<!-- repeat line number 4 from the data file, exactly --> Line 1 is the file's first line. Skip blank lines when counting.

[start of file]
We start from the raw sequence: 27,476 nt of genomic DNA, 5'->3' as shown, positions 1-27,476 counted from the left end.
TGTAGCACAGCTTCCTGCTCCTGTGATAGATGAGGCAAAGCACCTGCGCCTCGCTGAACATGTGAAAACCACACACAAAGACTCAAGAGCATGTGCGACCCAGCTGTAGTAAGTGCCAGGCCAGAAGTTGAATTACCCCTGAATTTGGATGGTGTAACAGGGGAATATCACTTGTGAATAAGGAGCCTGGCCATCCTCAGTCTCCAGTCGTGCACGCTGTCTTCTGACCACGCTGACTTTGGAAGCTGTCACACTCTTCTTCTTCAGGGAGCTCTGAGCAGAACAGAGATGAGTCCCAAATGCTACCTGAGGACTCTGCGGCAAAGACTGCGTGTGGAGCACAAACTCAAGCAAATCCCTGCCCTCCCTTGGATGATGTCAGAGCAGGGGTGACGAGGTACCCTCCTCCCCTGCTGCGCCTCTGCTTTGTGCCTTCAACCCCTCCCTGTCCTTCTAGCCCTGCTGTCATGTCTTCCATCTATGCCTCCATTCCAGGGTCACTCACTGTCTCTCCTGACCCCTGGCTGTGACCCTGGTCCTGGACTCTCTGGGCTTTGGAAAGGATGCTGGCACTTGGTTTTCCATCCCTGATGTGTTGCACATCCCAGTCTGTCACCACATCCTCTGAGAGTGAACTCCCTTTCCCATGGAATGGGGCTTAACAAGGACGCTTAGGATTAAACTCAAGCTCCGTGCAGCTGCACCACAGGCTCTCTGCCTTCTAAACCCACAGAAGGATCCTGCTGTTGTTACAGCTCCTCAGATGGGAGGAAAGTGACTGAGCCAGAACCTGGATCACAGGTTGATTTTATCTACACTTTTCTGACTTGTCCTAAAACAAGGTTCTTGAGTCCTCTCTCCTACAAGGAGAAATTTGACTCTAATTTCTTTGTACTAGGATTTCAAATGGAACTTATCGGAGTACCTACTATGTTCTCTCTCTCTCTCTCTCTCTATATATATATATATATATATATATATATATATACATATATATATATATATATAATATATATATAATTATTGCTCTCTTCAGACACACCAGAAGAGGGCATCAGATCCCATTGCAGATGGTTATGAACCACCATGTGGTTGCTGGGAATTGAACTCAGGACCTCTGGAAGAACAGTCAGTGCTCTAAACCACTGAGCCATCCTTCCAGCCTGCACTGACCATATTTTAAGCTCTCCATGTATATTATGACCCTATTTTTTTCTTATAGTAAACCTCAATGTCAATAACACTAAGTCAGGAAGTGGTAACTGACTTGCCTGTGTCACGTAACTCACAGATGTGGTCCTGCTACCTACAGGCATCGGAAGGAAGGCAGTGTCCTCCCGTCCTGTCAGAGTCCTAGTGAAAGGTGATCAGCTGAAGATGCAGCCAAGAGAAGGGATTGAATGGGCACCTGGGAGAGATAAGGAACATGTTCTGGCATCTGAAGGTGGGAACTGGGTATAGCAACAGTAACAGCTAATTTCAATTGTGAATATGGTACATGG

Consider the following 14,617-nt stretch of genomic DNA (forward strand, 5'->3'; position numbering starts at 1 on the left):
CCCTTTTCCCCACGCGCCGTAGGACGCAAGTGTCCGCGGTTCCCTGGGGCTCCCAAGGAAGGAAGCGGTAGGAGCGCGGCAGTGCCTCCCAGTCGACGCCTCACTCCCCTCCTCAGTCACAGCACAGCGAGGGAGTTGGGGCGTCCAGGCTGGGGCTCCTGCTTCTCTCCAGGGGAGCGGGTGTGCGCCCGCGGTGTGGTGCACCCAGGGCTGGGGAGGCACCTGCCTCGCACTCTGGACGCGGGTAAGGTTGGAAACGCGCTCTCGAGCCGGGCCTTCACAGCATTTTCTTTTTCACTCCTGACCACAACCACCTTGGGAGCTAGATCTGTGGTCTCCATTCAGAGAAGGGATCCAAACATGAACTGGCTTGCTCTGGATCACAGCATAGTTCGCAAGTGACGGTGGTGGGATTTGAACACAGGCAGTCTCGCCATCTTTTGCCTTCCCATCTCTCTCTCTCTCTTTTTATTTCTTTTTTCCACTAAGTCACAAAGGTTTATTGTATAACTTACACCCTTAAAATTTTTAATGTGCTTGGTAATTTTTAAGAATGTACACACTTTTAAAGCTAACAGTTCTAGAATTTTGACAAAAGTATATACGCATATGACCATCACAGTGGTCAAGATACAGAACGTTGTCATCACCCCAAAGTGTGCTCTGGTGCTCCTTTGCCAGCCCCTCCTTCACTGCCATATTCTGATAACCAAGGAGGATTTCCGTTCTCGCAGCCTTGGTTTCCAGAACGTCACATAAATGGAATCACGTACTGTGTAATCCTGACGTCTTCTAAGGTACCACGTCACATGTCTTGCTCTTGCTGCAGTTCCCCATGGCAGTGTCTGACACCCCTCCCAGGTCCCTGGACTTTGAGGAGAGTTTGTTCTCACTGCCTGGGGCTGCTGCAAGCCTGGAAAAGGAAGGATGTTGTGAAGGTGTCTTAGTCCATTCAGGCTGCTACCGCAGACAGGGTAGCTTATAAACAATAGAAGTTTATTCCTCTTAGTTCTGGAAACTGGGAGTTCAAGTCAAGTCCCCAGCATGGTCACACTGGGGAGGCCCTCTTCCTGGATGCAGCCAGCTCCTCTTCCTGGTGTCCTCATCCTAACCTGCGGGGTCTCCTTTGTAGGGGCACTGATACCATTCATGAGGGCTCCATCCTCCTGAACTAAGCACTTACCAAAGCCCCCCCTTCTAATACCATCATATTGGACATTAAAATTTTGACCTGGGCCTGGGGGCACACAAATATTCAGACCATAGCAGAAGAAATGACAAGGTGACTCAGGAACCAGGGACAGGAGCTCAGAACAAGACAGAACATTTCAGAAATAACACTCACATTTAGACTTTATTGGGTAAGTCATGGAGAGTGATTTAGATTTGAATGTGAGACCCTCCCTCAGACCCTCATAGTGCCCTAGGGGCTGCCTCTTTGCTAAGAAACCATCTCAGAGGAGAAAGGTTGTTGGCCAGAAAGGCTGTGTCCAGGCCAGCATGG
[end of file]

CCCTTTTCCCCACGCGCCGTAGGACGCAAGTGTCCGCGGTTCCCTGGGGCTCCCAAGGAAGGAAGCGGTAGGAGCGCGGCAGTGCCTCCCAGTCGACGCCTCACTCCCCTCCTCAGTCACAGCACAGCGAGGGAGTTGGGGCGTCCAGGCTGGGGCTCCTGCTTCTCTCCAGGGGAGCGGGTGTGCGCCCGCGGTGTGGTGCACCCAGGGCTGGGGAGGCACCTGCCTCGCACTCTGGACGCGGGTAAGGTTGGAAACGCGCTCTCGAGCCGGGCCTTCACAGCATTTTCTTTTTCACTCCTGACCACAACCACCTTGGGAGCTAGATCTGTGGTCTCCATTCAGAGAAGGGATCCAAACATGAACTGGCTTGCTCTGGATCACAGCATAGTTCGCAAGTGACGGTGGTGGGATTTGAACACAGGCAGTCTCGCCATCTTTTGCCTTCCCATCTCTCTCTCTCTCTTTTTATTTCTTTTTTCCACTAAGTCACAAAGGTTTATTGTATAACTTACACCCTTAAAATTTTTAATGTGCTTGGTAATTTTTAAGAATGTACACACTTTTAAAGCTAACAGTTCTAGAATTTTGACAAAAGTATATACGCATATGACCATCACAGTGGTCAAGATACAGAACGTTGTCATCACCCCAAAGTGTGCTCTGGTGCTCCTTTGCCAGCCCCTCCTTCACTGCCATATTCTGATAACCAAGGAGGATTTCCGTTCTCGCAGCCTTGGTTTCCAGAACGTCACATAAATGGAATCACGTACTGTGTAATCCTGACGTCTTCTAAGGTACCACGTCACATGTCTTGCTCTTGCTGCAGTTCCCCATGGCAGTGTCTGACACCCCTCCCAGGTCCCTGGACTTTGAGGAGAGTTTGTTCTCACTGCCTGGGGCTGCTGCAAGCCTGGAAAAGGAAGGATGTTGTGAAGGTGTCTTAGTCCATTCAGGCTGCTACCGCAGACAGGGTAGCTTATAAACAATAGAAGTTTATTCCTCTTAGTTCTGGAAACTGGGAGTTCAAGTCAAGTCCCCAGCATGGTCACACTGGGGAGGCCCTCTTCCTGGATGCAGCCAGCTCCTCTTCCTGGTGTCCTCATCCTAACCTGCGGGGTCTCCTTTGTAGGGGCACTGATACCATTCATGAGGGCTCCATCCTCCTGAACTAAGCACTTACCAAAGCCCCCCCTTCTAATACCATCATATTGGACATTAAAATTTTGACCTGGGCCTGGGGGCACACAAATATTCAGACCATAGCAGAAGAAATGACAAGGTGACTCAGGAACCAGGGACAGGAGCTCAGAACAAGACAGAACATTTCAGAAATAACACTCACATTTAGACTTTATTGGGTAAGTCATGGAGAGTGATTTAGATTTGAATGTGAGACCCTCCCTCAGACCCTCATAGTGCCCTAGGGGCTGCCTCTTTGCTAAGAAACCATCTCAGAGGAGAAAGGTTGTTGGCCAGAAAGGCTGTGTCCAGGCCAGCATGG